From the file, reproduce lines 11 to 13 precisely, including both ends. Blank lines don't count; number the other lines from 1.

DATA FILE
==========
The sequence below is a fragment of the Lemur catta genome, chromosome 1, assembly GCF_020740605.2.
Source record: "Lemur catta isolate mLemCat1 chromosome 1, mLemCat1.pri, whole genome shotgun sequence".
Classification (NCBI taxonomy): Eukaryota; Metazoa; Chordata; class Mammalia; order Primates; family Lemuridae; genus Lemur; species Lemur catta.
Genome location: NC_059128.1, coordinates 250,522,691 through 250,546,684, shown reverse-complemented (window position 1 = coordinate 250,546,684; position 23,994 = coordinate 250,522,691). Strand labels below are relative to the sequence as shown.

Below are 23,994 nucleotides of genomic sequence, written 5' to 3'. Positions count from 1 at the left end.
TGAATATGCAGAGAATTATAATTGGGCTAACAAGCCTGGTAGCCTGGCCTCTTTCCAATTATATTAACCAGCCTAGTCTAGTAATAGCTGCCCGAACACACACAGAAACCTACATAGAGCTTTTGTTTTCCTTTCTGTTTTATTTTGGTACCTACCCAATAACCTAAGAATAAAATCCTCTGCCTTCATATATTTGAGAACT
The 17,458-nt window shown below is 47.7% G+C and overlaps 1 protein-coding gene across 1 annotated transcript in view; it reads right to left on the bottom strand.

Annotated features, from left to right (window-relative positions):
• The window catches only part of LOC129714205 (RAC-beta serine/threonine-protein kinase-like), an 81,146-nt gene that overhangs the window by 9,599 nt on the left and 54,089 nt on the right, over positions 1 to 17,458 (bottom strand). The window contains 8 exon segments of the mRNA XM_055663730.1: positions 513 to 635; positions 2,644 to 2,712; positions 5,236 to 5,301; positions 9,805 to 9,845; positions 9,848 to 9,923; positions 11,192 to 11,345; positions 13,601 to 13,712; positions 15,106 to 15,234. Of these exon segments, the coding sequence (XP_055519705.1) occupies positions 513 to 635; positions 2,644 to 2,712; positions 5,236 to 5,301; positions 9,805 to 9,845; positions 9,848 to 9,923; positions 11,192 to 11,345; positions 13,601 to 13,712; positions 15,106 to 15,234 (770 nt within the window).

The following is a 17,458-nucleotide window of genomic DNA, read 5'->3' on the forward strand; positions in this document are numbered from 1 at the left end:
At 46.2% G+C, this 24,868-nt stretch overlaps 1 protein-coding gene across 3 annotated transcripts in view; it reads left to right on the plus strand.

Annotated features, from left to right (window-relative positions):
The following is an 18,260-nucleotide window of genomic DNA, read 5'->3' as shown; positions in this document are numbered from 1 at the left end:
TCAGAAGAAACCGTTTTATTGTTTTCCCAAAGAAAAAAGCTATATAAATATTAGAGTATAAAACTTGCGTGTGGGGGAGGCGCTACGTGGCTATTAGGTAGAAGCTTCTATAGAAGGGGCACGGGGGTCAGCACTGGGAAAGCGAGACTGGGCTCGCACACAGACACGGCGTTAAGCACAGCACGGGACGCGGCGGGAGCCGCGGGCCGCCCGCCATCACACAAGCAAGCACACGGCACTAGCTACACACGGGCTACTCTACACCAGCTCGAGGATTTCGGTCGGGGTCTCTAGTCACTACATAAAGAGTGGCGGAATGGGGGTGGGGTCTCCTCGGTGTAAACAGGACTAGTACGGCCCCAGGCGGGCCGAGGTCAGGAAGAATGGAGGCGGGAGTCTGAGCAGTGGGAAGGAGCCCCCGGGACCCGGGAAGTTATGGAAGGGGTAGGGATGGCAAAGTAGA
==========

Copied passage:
At 46.2% G+C, this 24,868-nt stretch overlaps 1 protein-coding gene across 3 annotated transcripts in view; it reads left to right on the plus strand.

Annotated features, from left to right (window-relative positions):
The following is an 18,260-nucleotide window of genomic DNA, read 5'->3' as shown; positions in this document are numbered from 1 at the left end: